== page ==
BMWi8 low angle tracking shot
BMWi8 low angle tracking shot

Start out with a wide angle lens or zoom and direct the car into the frame changing your angle to move the car within the viewfinder to include more or less moving roadway.Start with a faster shutter speed of about 1/125th second slowing down through 1/60th to 1/30th as you become more proficient and confident.

As with all action photography safety is paramount and your responsibility so don’t forget to hold on and don’t drop your camera.!

 

Solving contrast problems in an infinity cove

I had an interesting problem via email from a photographer about an issue he has with his new studio he built at the back of his home. It’s an small white infinity cove studio where the floor meets the walls and the walls meet the ceiling in a smooth curve and he finished putting it in last year ,but solving photographic problems is what How to Photograph Cars is all about.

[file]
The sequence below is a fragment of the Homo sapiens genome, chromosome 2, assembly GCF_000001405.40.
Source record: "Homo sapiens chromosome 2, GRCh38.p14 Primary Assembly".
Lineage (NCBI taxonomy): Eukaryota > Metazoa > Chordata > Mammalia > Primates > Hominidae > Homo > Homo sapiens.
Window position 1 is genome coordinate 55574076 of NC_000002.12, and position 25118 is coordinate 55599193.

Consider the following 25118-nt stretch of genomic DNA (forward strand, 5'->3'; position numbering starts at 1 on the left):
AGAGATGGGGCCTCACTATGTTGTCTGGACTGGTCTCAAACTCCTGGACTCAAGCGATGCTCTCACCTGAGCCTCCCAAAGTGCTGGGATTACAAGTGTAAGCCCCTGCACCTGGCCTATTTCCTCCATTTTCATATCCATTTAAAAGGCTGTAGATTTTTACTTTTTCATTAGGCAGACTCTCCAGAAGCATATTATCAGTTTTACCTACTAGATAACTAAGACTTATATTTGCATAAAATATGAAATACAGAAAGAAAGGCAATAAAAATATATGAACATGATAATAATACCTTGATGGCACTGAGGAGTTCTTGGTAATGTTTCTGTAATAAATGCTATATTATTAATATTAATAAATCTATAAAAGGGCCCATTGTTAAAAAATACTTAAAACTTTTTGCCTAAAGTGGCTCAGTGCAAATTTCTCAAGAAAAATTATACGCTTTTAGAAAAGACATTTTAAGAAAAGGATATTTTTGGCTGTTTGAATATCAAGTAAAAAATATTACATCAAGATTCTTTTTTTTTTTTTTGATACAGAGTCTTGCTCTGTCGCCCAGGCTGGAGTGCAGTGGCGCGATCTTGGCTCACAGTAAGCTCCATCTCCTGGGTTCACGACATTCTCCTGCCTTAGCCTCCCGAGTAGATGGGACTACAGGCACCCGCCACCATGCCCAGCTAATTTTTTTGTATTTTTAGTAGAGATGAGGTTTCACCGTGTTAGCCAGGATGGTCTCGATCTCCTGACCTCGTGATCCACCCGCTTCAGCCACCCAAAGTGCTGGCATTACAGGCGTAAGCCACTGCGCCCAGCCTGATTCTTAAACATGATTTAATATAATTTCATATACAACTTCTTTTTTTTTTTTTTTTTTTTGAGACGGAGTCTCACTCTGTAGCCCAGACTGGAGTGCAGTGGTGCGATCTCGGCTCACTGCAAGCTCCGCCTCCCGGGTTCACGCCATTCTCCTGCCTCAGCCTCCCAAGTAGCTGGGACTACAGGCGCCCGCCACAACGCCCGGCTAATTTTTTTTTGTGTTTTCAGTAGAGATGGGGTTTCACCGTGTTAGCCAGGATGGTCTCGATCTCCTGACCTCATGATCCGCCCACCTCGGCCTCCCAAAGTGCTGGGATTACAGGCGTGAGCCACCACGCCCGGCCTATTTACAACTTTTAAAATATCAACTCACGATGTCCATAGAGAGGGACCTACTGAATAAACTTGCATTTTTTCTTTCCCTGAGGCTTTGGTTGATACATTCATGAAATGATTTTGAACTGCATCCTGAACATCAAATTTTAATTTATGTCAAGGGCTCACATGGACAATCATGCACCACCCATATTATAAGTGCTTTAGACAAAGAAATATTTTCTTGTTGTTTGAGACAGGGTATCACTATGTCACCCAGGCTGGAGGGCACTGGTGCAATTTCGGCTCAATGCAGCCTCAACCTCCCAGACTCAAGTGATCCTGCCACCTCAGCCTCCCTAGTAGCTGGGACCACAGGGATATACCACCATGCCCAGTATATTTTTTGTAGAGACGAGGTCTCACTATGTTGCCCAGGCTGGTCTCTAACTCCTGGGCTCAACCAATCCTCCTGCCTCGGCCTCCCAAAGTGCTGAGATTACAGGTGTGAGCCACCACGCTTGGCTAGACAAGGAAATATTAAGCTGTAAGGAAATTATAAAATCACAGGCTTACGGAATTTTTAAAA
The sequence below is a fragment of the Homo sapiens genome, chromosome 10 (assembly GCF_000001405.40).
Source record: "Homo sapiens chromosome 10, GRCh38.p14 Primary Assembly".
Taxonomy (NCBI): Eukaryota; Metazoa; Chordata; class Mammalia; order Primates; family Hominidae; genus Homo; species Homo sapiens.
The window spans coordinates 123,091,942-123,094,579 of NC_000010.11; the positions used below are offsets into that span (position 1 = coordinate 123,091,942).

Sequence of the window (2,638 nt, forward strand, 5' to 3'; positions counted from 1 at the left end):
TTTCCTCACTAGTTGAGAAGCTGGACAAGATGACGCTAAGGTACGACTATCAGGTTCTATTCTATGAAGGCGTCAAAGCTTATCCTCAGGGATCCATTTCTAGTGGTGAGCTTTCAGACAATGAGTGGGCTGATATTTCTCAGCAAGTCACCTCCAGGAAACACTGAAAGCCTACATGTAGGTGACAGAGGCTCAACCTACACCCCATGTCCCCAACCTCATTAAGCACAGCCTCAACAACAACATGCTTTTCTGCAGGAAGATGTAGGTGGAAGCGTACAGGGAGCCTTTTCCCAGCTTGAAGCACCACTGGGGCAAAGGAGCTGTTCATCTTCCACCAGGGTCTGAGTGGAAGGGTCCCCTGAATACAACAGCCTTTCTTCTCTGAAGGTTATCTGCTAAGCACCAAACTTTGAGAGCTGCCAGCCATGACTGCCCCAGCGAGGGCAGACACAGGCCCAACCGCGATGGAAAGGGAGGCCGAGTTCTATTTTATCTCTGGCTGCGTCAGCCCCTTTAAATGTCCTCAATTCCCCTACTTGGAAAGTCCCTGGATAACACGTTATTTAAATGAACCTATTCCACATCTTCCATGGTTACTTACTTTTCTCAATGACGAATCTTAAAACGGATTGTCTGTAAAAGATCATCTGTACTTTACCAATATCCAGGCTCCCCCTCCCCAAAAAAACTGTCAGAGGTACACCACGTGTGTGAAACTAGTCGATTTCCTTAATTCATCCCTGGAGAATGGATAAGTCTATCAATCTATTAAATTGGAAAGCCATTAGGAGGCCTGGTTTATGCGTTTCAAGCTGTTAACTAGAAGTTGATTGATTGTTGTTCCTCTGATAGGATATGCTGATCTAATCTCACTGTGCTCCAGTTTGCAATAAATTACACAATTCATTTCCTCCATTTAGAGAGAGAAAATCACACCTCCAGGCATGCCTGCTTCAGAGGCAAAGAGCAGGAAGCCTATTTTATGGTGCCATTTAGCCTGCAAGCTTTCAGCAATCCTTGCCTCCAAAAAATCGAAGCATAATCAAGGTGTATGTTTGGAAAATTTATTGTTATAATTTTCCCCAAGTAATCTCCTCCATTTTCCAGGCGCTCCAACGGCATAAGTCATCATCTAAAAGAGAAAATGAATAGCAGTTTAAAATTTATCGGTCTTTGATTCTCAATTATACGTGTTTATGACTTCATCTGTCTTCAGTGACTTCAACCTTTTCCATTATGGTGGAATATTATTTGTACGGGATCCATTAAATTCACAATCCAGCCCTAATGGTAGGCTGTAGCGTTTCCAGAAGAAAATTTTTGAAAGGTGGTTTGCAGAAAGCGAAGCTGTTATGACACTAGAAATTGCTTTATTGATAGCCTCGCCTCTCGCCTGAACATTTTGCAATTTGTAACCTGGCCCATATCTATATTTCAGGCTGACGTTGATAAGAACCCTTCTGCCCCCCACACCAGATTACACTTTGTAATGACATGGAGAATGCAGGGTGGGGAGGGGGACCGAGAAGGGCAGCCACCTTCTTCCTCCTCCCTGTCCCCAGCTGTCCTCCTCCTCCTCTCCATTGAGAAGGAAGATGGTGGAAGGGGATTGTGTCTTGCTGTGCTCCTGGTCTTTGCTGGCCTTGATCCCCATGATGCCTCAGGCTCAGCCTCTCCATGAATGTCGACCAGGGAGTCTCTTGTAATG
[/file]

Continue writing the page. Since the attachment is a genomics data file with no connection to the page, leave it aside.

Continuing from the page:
I’ve discussed studio lighting with him before and had advised to bounce his lighting, in this case flash, off the walls and ceiling. He’s having contrast issues with a very flat images coming out of the camera as well as losing the top line along the roof of the car.

HTPC Flat BMW-w

This is a common problem in a studio with a low ceiling and can be solved by pointing the lights lower down the back wall or adding a line of double width black tape to the wall so that this reflects back into the roofline giving an edge .

The flatness of the image can easily be dealt with in post production by boosting the contrast in levels or curves and then whitening the background using the dodge tool set to highlights. Clone or use the healing tool to further clean up the turntable lines on the floor and, in a white cove, add about 10-15% increase in saturation to bring the colour back as it tends to get washed out.Hopefully it will help with solving photographic problems in the future.

HTPC BMWHow To Photo header for web-w